The concepts of medievalism and orientalism have been revisited and reworked in the post-Renaissance period revealing, John Ganim argues, a great anxiety about the origins and purity of Western culture. In this book he explores how the medieval past has been viewed and understood from a range of perspectives, from popular culture to art and architecture, from gender studies to religion. `In these remarkable essays, John Ganim performs a virtuoso act of untangling the intricate web of cultural influences, anxieties, and agendas that have shaped the complex and mutually influential traditions of both medievalism and orientalism' - Stephanie Trigg. The origins of medieval romance and Gothic architecture, questions of race, gender and nationalism, are some of the issues considered.
"Medievalism and Orientalism offers a glimpse into the history and role of the post-renaissance creation of the Middle Ages in the formulation of England's idea of itself. Ganim looks beyond academic medievalism into the fields of anthropology, popular culture, international expositions, gothic architecture, antiquarianism, gender studies, politics, religion, language, and race in this fascinating study of East-West relations that has never been more relevant or significant than at present." - R. Howard Bloch, Augustus R. Street Professor of French, Yale University
"In an academic career that practically defines the word 'distinguished,' John Ganim has repeatedly shown us new ways of approaching the Middle Ages and the 'medieval.' He continues this important work in his newest book, where he analyzes 'this hybrid identity, the twinned association of medievalism and Orientalism.' He invites and helps us to see how vexed, and vexatious, the categories of our 'historicisms' are as we try to identify the objects of our study, which change even as we ourselves change, not only over time but also through space, especially the unstable and ever troubled space 'between' East and West." - R. Allen Shoaf, Senior Editor, Exemplaria and Alumni Professor of English, University of Florida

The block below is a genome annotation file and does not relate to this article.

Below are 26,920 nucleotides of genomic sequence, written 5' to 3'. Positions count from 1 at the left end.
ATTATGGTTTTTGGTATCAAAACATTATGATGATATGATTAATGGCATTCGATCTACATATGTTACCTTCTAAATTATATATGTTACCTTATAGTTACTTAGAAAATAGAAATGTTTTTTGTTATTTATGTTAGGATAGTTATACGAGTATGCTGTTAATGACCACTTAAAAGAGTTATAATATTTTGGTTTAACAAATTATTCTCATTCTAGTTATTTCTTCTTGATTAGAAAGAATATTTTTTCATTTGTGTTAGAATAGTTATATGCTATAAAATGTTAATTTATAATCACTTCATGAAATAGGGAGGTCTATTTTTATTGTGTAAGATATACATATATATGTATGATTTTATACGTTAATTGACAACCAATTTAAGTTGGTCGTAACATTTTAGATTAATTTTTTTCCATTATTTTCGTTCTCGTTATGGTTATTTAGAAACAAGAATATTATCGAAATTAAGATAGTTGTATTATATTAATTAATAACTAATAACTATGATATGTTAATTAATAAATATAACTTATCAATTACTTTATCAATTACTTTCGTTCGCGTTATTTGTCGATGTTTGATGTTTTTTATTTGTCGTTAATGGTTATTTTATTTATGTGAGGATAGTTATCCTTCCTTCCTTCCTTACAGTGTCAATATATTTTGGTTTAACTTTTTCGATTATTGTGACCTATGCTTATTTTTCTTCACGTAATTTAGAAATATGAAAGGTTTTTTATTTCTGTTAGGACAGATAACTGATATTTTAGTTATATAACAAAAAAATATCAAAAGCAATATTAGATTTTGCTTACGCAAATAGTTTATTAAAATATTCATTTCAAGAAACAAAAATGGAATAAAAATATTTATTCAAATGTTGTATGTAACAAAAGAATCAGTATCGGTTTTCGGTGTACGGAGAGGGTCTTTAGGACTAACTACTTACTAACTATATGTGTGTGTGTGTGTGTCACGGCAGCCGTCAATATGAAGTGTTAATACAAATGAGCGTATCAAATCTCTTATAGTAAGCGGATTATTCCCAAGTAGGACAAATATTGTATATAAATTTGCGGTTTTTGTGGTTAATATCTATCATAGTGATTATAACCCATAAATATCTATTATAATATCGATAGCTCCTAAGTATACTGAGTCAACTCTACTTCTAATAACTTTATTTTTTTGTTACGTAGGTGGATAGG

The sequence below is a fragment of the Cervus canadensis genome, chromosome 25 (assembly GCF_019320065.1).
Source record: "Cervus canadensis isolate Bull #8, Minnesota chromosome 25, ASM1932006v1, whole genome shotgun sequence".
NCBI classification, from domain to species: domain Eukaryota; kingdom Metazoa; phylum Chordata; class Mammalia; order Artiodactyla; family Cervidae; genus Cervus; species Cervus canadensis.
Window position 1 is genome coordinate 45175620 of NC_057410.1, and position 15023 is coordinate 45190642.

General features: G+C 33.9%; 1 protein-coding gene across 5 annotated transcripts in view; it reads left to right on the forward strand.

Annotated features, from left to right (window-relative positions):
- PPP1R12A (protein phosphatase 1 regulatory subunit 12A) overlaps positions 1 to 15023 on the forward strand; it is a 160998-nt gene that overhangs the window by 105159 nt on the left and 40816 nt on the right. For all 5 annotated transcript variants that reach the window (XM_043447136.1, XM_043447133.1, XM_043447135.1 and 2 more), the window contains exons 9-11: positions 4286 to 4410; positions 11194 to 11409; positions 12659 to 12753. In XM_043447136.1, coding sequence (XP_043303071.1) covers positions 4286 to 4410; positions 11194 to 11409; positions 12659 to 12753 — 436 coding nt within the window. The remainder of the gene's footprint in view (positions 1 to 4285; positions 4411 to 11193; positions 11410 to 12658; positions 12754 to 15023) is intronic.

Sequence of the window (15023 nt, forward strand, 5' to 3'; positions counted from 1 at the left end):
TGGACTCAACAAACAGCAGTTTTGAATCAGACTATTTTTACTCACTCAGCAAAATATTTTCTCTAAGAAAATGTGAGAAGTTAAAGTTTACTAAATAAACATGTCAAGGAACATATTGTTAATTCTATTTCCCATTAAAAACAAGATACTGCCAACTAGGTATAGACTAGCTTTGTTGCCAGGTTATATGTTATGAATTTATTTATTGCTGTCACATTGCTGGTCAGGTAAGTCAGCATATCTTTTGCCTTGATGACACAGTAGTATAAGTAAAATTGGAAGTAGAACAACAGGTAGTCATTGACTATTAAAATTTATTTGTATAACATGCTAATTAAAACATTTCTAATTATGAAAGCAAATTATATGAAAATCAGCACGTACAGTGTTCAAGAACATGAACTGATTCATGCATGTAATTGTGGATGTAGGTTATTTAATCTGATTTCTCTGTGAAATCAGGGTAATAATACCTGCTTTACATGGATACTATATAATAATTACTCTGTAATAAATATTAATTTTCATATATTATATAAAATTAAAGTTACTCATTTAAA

"In these remarkable essays, John Ganim performs a virtuoso act of untangling the intricate web of cultural influences, anxieties, and agendas that have shaped the complex and mutually influential traditions of both medievalism and orientalism. In a radical yet subtle approach to cultural history, Ganim analyzes the afterlife of the Middle Ages through three distinctive and telling formations-as genre, as genealogy, and as display-showing exactly how, and why, the past became 'another country' for European tradition. His range is extraordinarily wide, but every page is marked by insight and revelation, and an exactitude of criticism and analysis that is often breathtaking. This book shifts the discussion of medievalism onto another plane."-Stephanie Trigg, Associate Professor of English, University of Melbourne
"John Ganim is one of the few scholars who see that orientalism is a tortuous form of self-
up0recognition. His new book is timely and state-of-the-art: interdisciplinary, transhistorical, cross-cultural, engaging with literature, historiography, aesthetics, and architecture, with work in all periods between the medieval and now, and with much major scholarship in the various fields. It is also lucid, engaged, and intriguing - a book to be read for serious pleasure." - David A. Lawton, Professor and Chair of English and Professor of Religious Studies, Washington University